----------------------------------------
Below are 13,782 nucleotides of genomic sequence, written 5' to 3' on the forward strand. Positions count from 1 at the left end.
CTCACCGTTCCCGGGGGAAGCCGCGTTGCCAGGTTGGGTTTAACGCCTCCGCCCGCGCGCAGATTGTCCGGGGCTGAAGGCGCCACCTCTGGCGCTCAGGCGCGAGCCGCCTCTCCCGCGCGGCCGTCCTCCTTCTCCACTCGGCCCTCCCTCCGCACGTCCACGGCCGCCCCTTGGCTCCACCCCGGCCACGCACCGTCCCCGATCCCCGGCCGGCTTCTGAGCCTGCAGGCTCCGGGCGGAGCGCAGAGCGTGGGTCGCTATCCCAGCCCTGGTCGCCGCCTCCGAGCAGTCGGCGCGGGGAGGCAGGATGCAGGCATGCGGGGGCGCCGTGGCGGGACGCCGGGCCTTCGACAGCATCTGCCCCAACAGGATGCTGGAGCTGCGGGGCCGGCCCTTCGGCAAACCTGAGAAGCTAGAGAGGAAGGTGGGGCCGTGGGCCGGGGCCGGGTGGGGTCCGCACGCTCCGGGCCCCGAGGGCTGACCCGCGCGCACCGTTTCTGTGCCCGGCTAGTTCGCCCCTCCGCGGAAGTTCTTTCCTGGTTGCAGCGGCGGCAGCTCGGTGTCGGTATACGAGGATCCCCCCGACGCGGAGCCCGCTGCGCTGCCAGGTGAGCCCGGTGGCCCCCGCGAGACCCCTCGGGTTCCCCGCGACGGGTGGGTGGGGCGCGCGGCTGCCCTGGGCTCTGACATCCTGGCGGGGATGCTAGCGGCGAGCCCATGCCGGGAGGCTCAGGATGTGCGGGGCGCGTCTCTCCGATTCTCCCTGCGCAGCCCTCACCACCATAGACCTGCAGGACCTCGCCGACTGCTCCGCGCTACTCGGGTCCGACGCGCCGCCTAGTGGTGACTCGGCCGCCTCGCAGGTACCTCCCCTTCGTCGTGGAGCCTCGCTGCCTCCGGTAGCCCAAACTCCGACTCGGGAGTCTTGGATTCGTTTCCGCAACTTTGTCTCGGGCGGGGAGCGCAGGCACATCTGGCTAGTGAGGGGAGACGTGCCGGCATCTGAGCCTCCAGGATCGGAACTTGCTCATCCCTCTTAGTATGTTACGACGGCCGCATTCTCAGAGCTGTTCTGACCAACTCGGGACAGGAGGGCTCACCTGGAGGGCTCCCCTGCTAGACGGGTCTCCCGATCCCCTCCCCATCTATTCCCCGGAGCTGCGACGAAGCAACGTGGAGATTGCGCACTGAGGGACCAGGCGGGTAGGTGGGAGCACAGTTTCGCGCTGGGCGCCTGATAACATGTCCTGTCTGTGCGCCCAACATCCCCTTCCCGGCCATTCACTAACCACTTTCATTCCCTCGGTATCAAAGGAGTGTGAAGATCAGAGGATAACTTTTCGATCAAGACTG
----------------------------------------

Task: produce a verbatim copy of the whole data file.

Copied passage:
Below are 13,782 nucleotides of genomic sequence, written 5' to 3' on the forward strand. Positions count from 1 at the left end.
CTCACCGTTCCCGGGGGAAGCCGCGTTGCCAGGTTGGGTTTAACGCCTCCGCCCGCGCGCAGATTGTCCGGGGCTGAAGGCGCCACCTCTGGCGCTCAGGCGCGAGCCGCCTCTCCCGCGCGGCCGTCCTCCTTCTCCACTCGGCCCTCCCTCCGCACGTCCACGGCCGCCCCTTGGCTCCACCCCGGCCACGCACCGTCCCCGATCCCCGGCCGGCTTCTGAGCCTGCAGGCTCCGGGCGGAGCGCAGAGCGTGGGTCGCTATCCCAGCCCTGGTCGCCGCCTCCGAGCAGTCGGCGCGGGGAGGCAGGATGCAGGCATGCGGGGGCGCCGTGGCGGGACGCCGGGCCTTCGACAGCATCTGCCCCAACAGGATGCTGGAGCTGCGGGGCCGGCCCTTCGGCAAACCTGAGAAGCTAGAGAGGAAGGTGGGGCCGTGGGCCGGGGCCGGGTGGGGTCCGCACGCTCCGGGCCCCGAGGGCTGACCCGCGCGCACCGTTTCTGTGCCCGGCTAGTTCGCCCCTCCGCGGAAGTTCTTTCCTGGTTGCAGCGGCGGCAGCTCGGTGTCGGTATACGAGGATCCCCCCGACGCGGAGCCCGCTGCGCTGCCAGGTGAGCCCGGTGGCCCCCGCGAGACCCCTCGGGTTCCCCGCGACGGGTGGGTGGGGCGCGCGGCTGCCCTGGGCTCTGACATCCTGGCGGGGATGCTAGCGGCGAGCCCATGCCGGGAGGCTCAGGATGTGCGGGGCGCGTCTCTCCGATTCTCCCTGCGCAGCCCTCACCACCATAGACCTGCAGGACCTCGCCGACTGCTCCGCGCTACTCGGGTCCGACGCGCCGCCTAGTGGTGACTCGGCCGCCTCGCAGGTACCTCCCCTTCGTCGTGGAGCCTCGCTGCCTCCGGTAGCCCAAACTCCGACTCGGGAGTCTTGGATTCGTTTCCGCAACTTTGTCTCGGGCGGGGAGCGCAGGCACATCTGGCTAGTGAGGGGAGACGTGCCGGCATCTGAGCCTCCAGGATCGGAACTTGCTCATCCCTCTTAGTATGTTACGACGGCCGCATTCTCAGAGCTGTTCTGACCAACTCGGGACAGGAGGGCTCACCTGGAGGGCTCCCCTGCTAGACGGGTCTCCCGATCCCCTCCCCATCTATTCCCCGGAGCTGCGACGAAGCAACGTGGAGATTGCGCACTGAGGGACCAGGCGGGTAGGTGGGAGCACAGTTTCGCGCTGGGCGCCTGATAACATGTCCTGTCTGTGCGCCCAACATCCCCTTCCCGGCCATTCACTAACCACTTTCATTCCCTCGGTATCAAAGGAGTGTGAAGATCAGAGGATAACTTTTCGATCAAGACTG